A serious complication of PVI using RFC ablation is PV stenosis. Based on the definition of >75% reduction in cross-sectional area from baseline in non-invasive imaging studies, significant PV stenosis was for the first time reported in 7/228 (3.1%) patients following cryoballoon PVI in the North American Arctic Front STOP-AF trial (presented at the Annual Scientific Session in Atlanta, March 2010). Pending publication of the full results, it is unknown whether these cases were associated with a specific balloon size. Energy delivery inside the PV by an under-sized balloon, or "venoplasty" by inflation of an over-sized balloon within the PV are possible explanations. However, combined data from available studies indicate a low incidence (2/1163; 0.17%) of significant PV stenosis resulting in symptoms or requiring intervention.(3)

In patients with paroxysmal AF who underwent cryoballoon PV isolation, one-year freedom from recurrent AF has been reported in the range of 49-77% of patients, depending on whether or not a 3-month blanking period was employed. In persistent AF, one-year freedom from recurrent AF has been reported in 42-48% of patients.(3) Since patients with long-lasting persistent AF may need ablation strategies in addition to PVI to achieve higher success rates, these patients are not treated with cryoballoon ablation in our laboratory. As of today, only data from small non-randomized studies comparing the clinical efficacy of cryoballoon- to RFC-based PVI are available, which showed no difference between the techniques.(3) Sufficiently powered, randomized studies are in preparation.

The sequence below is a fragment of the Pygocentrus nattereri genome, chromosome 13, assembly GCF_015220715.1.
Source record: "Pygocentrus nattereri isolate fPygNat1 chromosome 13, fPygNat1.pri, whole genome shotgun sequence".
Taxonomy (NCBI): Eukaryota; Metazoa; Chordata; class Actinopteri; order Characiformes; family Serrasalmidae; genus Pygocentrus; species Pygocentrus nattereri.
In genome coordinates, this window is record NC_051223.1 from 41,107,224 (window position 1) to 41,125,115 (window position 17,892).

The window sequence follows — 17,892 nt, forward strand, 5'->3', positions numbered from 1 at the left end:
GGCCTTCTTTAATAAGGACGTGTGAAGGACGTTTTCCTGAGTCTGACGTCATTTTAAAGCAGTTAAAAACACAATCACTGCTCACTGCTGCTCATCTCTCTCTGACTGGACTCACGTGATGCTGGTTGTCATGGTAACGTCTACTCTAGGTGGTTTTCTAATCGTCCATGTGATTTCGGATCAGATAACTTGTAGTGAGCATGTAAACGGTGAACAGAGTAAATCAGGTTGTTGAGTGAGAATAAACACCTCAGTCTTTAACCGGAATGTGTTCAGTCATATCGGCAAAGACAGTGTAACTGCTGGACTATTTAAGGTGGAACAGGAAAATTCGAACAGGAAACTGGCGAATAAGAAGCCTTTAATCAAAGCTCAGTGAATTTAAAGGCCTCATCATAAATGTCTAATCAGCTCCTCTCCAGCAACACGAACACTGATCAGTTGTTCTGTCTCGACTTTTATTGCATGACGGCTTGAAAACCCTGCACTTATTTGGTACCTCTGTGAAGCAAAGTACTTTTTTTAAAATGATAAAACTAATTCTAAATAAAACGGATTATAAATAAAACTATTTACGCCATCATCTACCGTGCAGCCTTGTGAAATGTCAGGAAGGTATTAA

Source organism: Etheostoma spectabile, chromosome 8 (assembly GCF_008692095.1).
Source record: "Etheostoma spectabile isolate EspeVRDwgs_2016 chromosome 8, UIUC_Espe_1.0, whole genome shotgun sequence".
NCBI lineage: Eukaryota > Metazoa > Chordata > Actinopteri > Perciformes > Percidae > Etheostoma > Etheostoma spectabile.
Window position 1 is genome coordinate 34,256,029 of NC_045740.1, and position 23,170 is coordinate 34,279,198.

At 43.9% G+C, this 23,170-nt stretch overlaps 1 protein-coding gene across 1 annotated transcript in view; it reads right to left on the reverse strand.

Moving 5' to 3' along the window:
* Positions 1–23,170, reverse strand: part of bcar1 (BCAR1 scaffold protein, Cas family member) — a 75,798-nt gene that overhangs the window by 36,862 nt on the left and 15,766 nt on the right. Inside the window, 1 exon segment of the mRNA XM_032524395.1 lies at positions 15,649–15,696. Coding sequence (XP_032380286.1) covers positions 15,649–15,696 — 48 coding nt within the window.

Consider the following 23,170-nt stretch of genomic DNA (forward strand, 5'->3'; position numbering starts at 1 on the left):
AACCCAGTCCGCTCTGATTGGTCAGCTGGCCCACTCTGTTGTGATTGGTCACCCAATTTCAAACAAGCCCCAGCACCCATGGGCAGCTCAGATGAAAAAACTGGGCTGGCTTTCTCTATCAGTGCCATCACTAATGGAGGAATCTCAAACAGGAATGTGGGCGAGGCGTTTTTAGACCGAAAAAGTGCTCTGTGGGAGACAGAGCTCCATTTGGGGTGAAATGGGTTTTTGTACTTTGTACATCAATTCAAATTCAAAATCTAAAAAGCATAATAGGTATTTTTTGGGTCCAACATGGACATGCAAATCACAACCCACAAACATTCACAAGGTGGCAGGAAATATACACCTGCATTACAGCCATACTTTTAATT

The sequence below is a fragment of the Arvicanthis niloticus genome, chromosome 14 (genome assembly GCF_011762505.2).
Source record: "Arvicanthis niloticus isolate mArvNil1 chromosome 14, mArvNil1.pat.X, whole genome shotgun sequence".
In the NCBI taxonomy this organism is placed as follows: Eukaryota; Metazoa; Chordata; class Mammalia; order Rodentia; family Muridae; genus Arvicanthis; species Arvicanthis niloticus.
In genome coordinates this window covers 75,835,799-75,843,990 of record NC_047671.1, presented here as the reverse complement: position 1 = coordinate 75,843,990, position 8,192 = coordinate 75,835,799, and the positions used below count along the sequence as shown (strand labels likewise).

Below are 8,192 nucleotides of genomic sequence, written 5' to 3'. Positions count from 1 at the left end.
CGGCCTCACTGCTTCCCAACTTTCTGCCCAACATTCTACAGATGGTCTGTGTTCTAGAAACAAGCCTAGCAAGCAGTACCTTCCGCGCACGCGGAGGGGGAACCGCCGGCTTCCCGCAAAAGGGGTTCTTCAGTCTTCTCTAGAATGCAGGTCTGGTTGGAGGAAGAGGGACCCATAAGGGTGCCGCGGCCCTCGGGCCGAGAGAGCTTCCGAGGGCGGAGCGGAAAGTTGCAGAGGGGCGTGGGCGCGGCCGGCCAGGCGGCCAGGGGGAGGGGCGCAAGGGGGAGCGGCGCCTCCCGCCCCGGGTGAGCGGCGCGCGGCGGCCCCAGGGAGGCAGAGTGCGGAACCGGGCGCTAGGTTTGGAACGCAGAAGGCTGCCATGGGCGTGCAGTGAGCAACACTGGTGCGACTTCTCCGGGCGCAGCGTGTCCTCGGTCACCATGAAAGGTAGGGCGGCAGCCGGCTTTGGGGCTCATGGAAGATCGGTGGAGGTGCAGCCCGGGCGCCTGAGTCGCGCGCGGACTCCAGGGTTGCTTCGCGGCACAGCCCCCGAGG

In conclusion, our approach to cryoballoon PVI using only the single big (28 mm) balloon aims primarily for maximal patient safety. It is a straightforward "single-device" strategy. Large-scale, randomized trials will provide the answer to the important question relating to cryoballoon PVI – whether it constitutes a safer alternative to RFC-based PVI with comparable efficacy.


  1. Kuck K-H, Fürnkranz A. Cryoballoon ablation of atrial fibrillation. J. Cardiovasc. Electrophysiol. 2010;21(12):1427-1431.
  2. Fürnkranz A, Köster I, Chun KRJ, Metzner A, Mathew S, Konstantinidou M, Ouyang F, Kuck KH. Cryoballoon temperature predicts acute pulmonary vein isolation. Heart Rhythm. 2011, doi:10.1016/j.hrthm.2011.01.044.
  3. Andrade JG, Khairy P, Guerra PG, Deyell MW, Rivard L, Macle L, Thibault B, Talajic M, Roy D, Dubuc M. Efficacy and Safety of Cryoballoon Ablation for Atrial Fibrillation – A Systematic Review of Published Studies. Heart Rhythm. 2011, doi: 10.1016/j.hrthm.2011.03.050.
  4. Franceschi F, Dubuc M, Guerra PG, Delisle S, Romeo P, Landry E, Koutbi L, Rivard L, Macle L, Thibault B. Diaphragmatic electromyography during cryoballoon ablation: a novel concept in the prevention of phrenic nerve palsy. Heart Rhythm. 2011, doi:10.1016/j.hrthm.2011.01.031.
  5. Fürnkranz A, Chun KRJ, Metzner A, Nuyens D, Schmidt B, Burchard A, Tilz R, Ouyang F, Kuck KH. Esophageal endoscopy results after pulmonary vein isolation using the single big cryoballoon technique. J. Cardiovasc. Electrophysiol. 2010;21(8):869-874.

Keywords: Angiography, Atrial Fibrillation, Electromyography, Esophageal Fistula, Freezing, Heating, Palpation, Patient Safety, Phrenic Nerve, Pulmonary Veins, Punctures, Temperature